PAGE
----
Sam Burns had a three-shot lead with five holes to play Saturday and had to make an 8-foot bogey putt on the 18th hole just to keep a share of the lead with Keegan Bradley in the Valspar Championship in Palm Harbor, Fla.
Burns had two bogeys over the final three holes at Innisbrook, both from errant tee shots, and he did well to make sure his finish wasn’t worse. He had to two-putt from 75 feet on the final hole for bogey and a 2-under-par 69.
Bradley, who got back in the mix by chipping in for eagle, also bogeyed the 18th for a 69.
They were at 14-under 199, tying the 54-hole tournament record set by K.J. Choi in 2002 and matched by Adam Hadwin in 2017. Both Choi and Hadwin went on to win.
This was hardly a two-man race, not the way Max Homa finished. Homa ran in a birdie putt from just inside 30 feet on the 15th hole, and after a bogey on the tough 16th, he closed out his round of 66 by making a 35-foot bending birdie putt from the fringe on the 18th.
That makes seven putts from 25 feet or longer this week for Homa, and it left him only one shot out of the lead as he goes for his second PGA Tour victory this year.
Burns has at least a share of the 54-hole lead for the third time this season. He shot 2-over 72 in the Houston Open to tie for seventh, and his 2-under 69 at Riviera left him one shot out of a playoff at the Genesis Invitational won by Homa.
If the last hour was any indication, it doesn’t take much for the Copperhead course at Innisbrook to bite back.
“There’s some birdies out there,” Abraham Ancer said after his 66. “But this golf course, if you’re not in the right position, man, you can make some bogeys quick.”
And thanks to a few quick bogeys by the leaders, Ancer is suddenly back in the mix. He was in the group at 10-under 203, just four shots behind, that included Ted Potter Jr. (63), Joaquin Niemann (67), and Cameron Tringale (67).
LPGA — China’s Lin Xiyu tapped in on the 18th hole for her fourth birdie of the back nine and a 5-under 67 to take a one-stroke lead after three rounds of the LPGA Tour’s HSBC Women’s World Championship in Singapore.
Lin had a 54-hole total of 14-under 202 at Sentosa Golf Club.
Hannah Green shot her second consecutive 66 to move into a share of second place with world No. 2-ranked Inbee Park, who shot 70 with a birdie on the 18th after a double-bogey 7 on the 16th cost her the lead.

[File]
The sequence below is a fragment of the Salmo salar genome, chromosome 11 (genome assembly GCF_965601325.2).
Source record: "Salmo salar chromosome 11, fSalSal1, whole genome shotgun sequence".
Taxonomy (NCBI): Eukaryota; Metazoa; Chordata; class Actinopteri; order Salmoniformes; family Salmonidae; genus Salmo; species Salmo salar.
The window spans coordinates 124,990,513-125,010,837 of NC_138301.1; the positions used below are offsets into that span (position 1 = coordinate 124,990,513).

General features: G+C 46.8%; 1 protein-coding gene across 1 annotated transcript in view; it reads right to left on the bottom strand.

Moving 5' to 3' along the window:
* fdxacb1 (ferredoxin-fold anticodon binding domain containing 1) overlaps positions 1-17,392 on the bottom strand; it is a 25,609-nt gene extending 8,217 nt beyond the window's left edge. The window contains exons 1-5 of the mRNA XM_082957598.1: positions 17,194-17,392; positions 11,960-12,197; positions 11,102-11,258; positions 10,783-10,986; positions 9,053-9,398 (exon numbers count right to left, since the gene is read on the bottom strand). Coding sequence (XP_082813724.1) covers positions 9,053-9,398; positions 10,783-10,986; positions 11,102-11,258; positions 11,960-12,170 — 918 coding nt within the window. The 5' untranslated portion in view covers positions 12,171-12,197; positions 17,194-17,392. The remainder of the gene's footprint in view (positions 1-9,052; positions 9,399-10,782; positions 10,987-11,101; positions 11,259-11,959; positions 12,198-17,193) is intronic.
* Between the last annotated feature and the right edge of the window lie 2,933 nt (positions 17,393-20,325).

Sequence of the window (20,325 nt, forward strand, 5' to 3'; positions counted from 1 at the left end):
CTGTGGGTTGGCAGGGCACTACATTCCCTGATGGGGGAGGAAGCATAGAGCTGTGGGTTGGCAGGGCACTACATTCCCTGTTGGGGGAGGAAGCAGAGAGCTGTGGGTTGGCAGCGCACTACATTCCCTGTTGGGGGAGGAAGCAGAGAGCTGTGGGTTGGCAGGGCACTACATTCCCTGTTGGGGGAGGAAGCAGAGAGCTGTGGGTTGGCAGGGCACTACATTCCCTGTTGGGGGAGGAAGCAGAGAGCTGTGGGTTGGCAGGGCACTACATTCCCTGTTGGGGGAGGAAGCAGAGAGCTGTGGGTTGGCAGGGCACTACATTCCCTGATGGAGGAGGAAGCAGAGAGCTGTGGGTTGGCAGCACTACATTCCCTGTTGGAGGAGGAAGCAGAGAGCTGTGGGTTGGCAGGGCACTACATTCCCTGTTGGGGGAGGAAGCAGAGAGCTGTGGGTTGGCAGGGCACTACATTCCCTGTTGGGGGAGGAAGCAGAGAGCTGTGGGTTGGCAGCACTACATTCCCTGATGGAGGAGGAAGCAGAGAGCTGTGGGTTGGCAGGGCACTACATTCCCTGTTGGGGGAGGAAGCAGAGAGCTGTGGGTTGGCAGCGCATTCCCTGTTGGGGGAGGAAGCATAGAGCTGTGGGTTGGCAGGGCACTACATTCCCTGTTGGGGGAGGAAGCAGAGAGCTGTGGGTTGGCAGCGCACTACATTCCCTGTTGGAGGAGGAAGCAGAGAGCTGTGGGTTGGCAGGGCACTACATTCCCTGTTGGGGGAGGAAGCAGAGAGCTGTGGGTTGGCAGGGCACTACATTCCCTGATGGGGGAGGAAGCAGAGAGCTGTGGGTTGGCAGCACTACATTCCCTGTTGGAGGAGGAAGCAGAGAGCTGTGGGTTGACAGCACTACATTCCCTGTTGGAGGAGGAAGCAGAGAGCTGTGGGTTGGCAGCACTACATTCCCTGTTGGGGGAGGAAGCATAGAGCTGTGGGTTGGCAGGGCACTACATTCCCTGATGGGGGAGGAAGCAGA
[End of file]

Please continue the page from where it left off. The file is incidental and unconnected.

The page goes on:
Park, who appeared to be limping late in her round Saturday, led by one stroke after the first round and was tied for the lead after two.
Gaby Lopez had the low round of the day with a 65 to leave the Mexican player in fourth place, two strokes behind.
Lydia Ko, who holed out from the fairway for an eagle on the 18th to finish with a 69, was tied for fifth, four behind.
European — Kalle Samooja carded a 5-under 66 to pull level with overnight leader Nicolai von Dellingshausen and send both into the final round of the Tenerife Open with a one-shot lead.
Samooja of Finland made six birdies to go with one bogey over the third round at the Golf Costa Adeje course on the Canary Islands.
“My short game was pretty spot on today,” Samooja said. “Ball-striking hasn’t been that pretty, especially today, so you need to find something in your game that works.”
German golfer Von Dellingshausen started the day three shots up and held onto his share of the lead after carding a 70 on three birdies and two bogeys.
Both leaders have yet to win a European Tour event.
More than 100 years after Pine Valley Golf Club opened, the private club long considered among the best in the world has decided to allow women to join.
The websites of Golf Digest and Golf magazine, which both have employees who are members of Pine Valley, reported on the club’s vote to allow women.
According to an email obtained by the websites, club president Jim Davis wrote to members on Friday that “the future of golf must move toward inclusion.”
“And I am pleased to report that the Trustees and members of the Pine Valley Golf Club have voted unanimously and with enthusiasm to remove all gender-specific language from our bylaws,” the email said.
Pine Valley, designed by Philadelphia hotelier George Crump, is located about 20 miles southeast of Philadelphia in New Jersey and long has been rated, with a few exceptions, the No. 1 course in America.
Women previously could play only as guests on Sunday afternoon. There was a time when women were not even allowed on the property. In one of the more famous stories, Jack Nicklaus was on his way to Atlantic City while on his honeymoon when he drove by Pine Valley and asked to play.
Nicklaus said he wasn’t aware it was only for men, and his bride, Barbara, had to wait outside the fence while he played.